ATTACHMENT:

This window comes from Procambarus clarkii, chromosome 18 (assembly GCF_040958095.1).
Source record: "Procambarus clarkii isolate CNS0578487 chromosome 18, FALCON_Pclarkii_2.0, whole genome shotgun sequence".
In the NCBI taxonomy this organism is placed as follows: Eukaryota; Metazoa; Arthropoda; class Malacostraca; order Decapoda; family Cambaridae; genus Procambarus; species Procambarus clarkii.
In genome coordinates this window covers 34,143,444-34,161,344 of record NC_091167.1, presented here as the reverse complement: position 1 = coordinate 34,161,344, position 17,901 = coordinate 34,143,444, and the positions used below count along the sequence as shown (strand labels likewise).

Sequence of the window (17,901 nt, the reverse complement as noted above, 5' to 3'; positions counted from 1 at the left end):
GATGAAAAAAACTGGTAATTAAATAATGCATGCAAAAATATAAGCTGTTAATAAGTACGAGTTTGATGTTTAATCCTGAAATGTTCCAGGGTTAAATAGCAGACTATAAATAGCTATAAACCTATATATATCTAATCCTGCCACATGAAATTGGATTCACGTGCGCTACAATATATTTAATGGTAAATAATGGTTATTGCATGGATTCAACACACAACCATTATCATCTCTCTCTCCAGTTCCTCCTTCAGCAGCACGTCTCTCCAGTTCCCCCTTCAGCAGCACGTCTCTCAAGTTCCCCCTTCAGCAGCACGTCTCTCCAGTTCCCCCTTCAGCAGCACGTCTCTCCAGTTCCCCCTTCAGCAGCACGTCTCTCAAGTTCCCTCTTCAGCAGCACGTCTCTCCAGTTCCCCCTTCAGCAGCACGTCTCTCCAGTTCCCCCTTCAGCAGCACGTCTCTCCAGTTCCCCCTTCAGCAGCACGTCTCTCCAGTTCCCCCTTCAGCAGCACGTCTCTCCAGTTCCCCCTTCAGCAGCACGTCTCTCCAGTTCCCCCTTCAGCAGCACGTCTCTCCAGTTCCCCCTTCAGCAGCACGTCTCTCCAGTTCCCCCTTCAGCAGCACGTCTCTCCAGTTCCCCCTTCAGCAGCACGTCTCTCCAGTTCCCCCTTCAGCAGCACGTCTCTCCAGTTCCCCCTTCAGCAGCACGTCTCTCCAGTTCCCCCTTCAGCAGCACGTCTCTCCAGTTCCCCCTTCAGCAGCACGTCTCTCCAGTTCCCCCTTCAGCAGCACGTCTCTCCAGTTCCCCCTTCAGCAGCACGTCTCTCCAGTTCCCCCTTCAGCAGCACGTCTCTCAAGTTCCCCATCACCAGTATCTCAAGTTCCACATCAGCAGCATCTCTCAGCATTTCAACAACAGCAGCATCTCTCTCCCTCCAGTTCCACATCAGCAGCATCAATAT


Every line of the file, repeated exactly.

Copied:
This window comes from Procambarus clarkii, chromosome 18 (assembly GCF_040958095.1).
Source record: "Procambarus clarkii isolate CNS0578487 chromosome 18, FALCON_Pclarkii_2.0, whole genome shotgun sequence".
In the NCBI taxonomy this organism is placed as follows: Eukaryota; Metazoa; Arthropoda; class Malacostraca; order Decapoda; family Cambaridae; genus Procambarus; species Procambarus clarkii.
In genome coordinates this window covers 34,143,444-34,161,344 of record NC_091167.1, presented here as the reverse complement: position 1 = coordinate 34,161,344, position 17,901 = coordinate 34,143,444, and the positions used below count along the sequence as shown (strand labels likewise).

Sequence of the window (17,901 nt, the reverse complement as noted above, 5' to 3'; positions counted from 1 at the left end):
GATGAAAAAAACTGGTAATTAAATAATGCATGCAAAAATATAAGCTGTTAATAAGTACGAGTTTGATGTTTAATCCTGAAATGTTCCAGGGTTAAATAGCAGACTATAAATAGCTATAAACCTATATATATCTAATCCTGCCACATGAAATTGGATTCACGTGCGCTACAATATATTTAATGGTAAATAATGGTTATTGCATGGATTCAACACACAACCATTATCATCTCTCTCTCCAGTTCCTCCTTCAGCAGCACGTCTCTCCAGTTCCCCCTTCAGCAGCACGTCTCTCAAGTTCCCCCTTCAGCAGCACGTCTCTCCAGTTCCCCCTTCAGCAGCACGTCTCTCCAGTTCCCCCTTCAGCAGCACGTCTCTCAAGTTCCCTCTTCAGCAGCACGTCTCTCCAGTTCCCCCTTCAGCAGCACGTCTCTCCAGTTCCCCCTTCAGCAGCACGTCTCTCCAGTTCCCCCTTCAGCAGCACGTCTCTCCAGTTCCCCCTTCAGCAGCACGTCTCTCCAGTTCCCCCTTCAGCAGCACGTCTCTCCAGTTCCCCCTTCAGCAGCACGTCTCTCCAGTTCCCCCTTCAGCAGCACGTCTCTCCAGTTCCCCCTTCAGCAGCACGTCTCTCCAGTTCCCCCTTCAGCAGCACGTCTCTCCAGTTCCCCCTTCAGCAGCACGTCTCTCCAGTTCCCCCTTCAGCAGCACGTCTCTCCAGTTCCCCCTTCAGCAGCACGTCTCTCCAGTTCCCCCTTCAGCAGCACGTCTCTCCAGTTCCCCCTTCAGCAGCACGTCTCTCCAGTTCCCCCTTCAGCAGCACGTCTCTCCAGTTCCCCCTTCAGCAGCACGTCTCTCAAGTTCCCCATCACCAGTATCTCAAGTTCCACATCAGCAGCATCTCTCAGCATTTCAACAACAGCAGCATCTCTCTCCCTCCAGTTCCACATCAGCAGCATCAATAT